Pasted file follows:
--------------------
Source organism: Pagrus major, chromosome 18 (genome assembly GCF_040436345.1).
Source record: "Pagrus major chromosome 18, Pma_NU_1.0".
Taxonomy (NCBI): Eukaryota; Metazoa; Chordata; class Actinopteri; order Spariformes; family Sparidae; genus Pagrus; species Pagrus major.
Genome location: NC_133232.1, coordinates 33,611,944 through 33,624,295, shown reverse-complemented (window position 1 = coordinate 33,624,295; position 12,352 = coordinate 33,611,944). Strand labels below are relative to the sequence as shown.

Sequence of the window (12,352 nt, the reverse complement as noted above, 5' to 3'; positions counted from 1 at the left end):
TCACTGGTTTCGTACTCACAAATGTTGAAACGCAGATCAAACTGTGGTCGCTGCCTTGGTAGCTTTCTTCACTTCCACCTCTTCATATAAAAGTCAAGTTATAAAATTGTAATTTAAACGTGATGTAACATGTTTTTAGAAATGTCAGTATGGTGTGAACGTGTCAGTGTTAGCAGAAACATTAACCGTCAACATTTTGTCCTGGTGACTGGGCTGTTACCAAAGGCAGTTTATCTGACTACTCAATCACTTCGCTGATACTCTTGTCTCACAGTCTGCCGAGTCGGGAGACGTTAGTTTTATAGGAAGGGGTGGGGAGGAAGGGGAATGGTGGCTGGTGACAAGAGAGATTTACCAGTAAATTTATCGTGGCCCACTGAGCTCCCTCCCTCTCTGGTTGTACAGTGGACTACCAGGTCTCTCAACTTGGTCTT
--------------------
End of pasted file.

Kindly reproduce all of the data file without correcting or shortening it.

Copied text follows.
Source organism: Pagrus major, chromosome 18 (genome assembly GCF_040436345.1).
Source record: "Pagrus major chromosome 18, Pma_NU_1.0".
Taxonomy (NCBI): Eukaryota; Metazoa; Chordata; class Actinopteri; order Spariformes; family Sparidae; genus Pagrus; species Pagrus major.
Genome location: NC_133232.1, coordinates 33,611,944 through 33,624,295, shown reverse-complemented (window position 1 = coordinate 33,624,295; position 12,352 = coordinate 33,611,944). Strand labels below are relative to the sequence as shown.

Sequence of the window (12,352 nt, the reverse complement as noted above, 5' to 3'; positions counted from 1 at the left end):
TCACTGGTTTCGTACTCACAAATGTTGAAACGCAGATCAAACTGTGGTCGCTGCCTTGGTAGCTTTCTTCACTTCCACCTCTTCATATAAAAGTCAAGTTATAAAATTGTAATTTAAACGTGATGTAACATGTTTTTAGAAATGTCAGTATGGTGTGAACGTGTCAGTGTTAGCAGAAACATTAACCGTCAACATTTTGTCCTGGTGACTGGGCTGTTACCAAAGGCAGTTTATCTGACTACTCAATCACTTCGCTGATACTCTTGTCTCACAGTCTGCCGAGTCGGGAGACGTTAGTTTTATAGGAAGGGGTGGGGAGGAAGGGGAATGGTGGCTGGTGACAAGAGAGATTTACCAGTAAATTTATCGTGGCCCACTGAGCTCCCTCCCTCTCTGGTTGTACAGTGGACTACCAGGTCTCTCAACTTGGTCTT